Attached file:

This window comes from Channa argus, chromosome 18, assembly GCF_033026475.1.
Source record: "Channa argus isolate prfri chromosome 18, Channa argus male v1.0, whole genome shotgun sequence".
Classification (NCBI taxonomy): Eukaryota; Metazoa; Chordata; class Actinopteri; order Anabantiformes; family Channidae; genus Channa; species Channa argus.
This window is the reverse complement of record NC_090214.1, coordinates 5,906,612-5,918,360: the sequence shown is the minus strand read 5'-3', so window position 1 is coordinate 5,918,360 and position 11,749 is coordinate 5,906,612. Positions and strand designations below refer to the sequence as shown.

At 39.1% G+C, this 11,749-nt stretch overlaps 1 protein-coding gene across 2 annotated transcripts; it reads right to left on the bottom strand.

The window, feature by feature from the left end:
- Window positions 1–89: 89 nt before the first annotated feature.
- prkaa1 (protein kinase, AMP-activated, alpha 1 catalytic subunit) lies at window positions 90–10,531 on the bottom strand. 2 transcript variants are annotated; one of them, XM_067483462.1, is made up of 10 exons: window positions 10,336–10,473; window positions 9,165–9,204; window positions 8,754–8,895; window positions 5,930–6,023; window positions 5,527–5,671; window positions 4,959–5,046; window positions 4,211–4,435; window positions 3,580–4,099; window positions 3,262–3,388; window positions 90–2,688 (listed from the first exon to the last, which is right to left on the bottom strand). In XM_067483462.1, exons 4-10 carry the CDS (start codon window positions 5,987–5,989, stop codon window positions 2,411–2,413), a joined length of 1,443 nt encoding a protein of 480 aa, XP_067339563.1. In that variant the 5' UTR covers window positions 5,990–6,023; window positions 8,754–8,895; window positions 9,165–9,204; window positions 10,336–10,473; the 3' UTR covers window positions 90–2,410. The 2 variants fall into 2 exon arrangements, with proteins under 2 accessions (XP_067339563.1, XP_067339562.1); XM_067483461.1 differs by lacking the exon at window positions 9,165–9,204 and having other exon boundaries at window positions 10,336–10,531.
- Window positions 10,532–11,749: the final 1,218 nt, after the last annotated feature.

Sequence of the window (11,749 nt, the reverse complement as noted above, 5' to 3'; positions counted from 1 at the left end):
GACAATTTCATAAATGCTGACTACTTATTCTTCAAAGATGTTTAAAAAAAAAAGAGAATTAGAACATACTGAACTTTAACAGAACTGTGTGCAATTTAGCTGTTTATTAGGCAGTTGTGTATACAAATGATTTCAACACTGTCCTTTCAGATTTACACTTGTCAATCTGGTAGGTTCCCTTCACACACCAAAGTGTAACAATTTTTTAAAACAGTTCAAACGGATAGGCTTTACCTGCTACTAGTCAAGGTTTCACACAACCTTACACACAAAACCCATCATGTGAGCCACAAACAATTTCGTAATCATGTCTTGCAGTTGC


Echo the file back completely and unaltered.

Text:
This window comes from Channa argus, chromosome 18, assembly GCF_033026475.1.
Source record: "Channa argus isolate prfri chromosome 18, Channa argus male v1.0, whole genome shotgun sequence".
Classification (NCBI taxonomy): Eukaryota; Metazoa; Chordata; class Actinopteri; order Anabantiformes; family Channidae; genus Channa; species Channa argus.
This window is the reverse complement of record NC_090214.1, coordinates 5,906,612-5,918,360: the sequence shown is the minus strand read 5'-3', so window position 1 is coordinate 5,918,360 and position 11,749 is coordinate 5,906,612. Positions and strand designations below refer to the sequence as shown.

At 39.1% G+C, this 11,749-nt stretch overlaps 1 protein-coding gene across 2 annotated transcripts; it reads right to left on the bottom strand.

The window, feature by feature from the left end:
- Window positions 1–89: 89 nt before the first annotated feature.
- prkaa1 (protein kinase, AMP-activated, alpha 1 catalytic subunit) lies at window positions 90–10,531 on the bottom strand. 2 transcript variants are annotated; one of them, XM_067483462.1, is made up of 10 exons: window positions 10,336–10,473; window positions 9,165–9,204; window positions 8,754–8,895; window positions 5,930–6,023; window positions 5,527–5,671; window positions 4,959–5,046; window positions 4,211–4,435; window positions 3,580–4,099; window positions 3,262–3,388; window positions 90–2,688 (listed from the first exon to the last, which is right to left on the bottom strand). In XM_067483462.1, exons 4-10 carry the CDS (start codon window positions 5,987–5,989, stop codon window positions 2,411–2,413), a joined length of 1,443 nt encoding a protein of 480 aa, XP_067339563.1. In that variant the 5' UTR covers window positions 5,990–6,023; window positions 8,754–8,895; window positions 9,165–9,204; window positions 10,336–10,473; the 3' UTR covers window positions 90–2,410. The 2 variants fall into 2 exon arrangements, with proteins under 2 accessions (XP_067339563.1, XP_067339562.1); XM_067483461.1 differs by lacking the exon at window positions 9,165–9,204 and having other exon boundaries at window positions 10,336–10,531.
- Window positions 10,532–11,749: the final 1,218 nt, after the last annotated feature.

Sequence of the window (11,749 nt, the reverse complement as noted above, 5' to 3'; positions counted from 1 at the left end):
GACAATTTCATAAATGCTGACTACTTATTCTTCAAAGATGTTTAAAAAAAAAAGAGAATTAGAACATACTGAACTTTAACAGAACTGTGTGCAATTTAGCTGTTTATTAGGCAGTTGTGTATACAAATGATTTCAACACTGTCCTTTCAGATTTACACTTGTCAATCTGGTAGGTTCCCTTCACACACCAAAGTGTAACAATTTTTTAAAACAGTTCAAACGGATAGGCTTTACCTGCTACTAGTCAAGGTTTCACACAACCTTACACACAAAACCCATCATGTGAGCCACAAACAATTTCGTAATCATGTCTTGCAGTTGC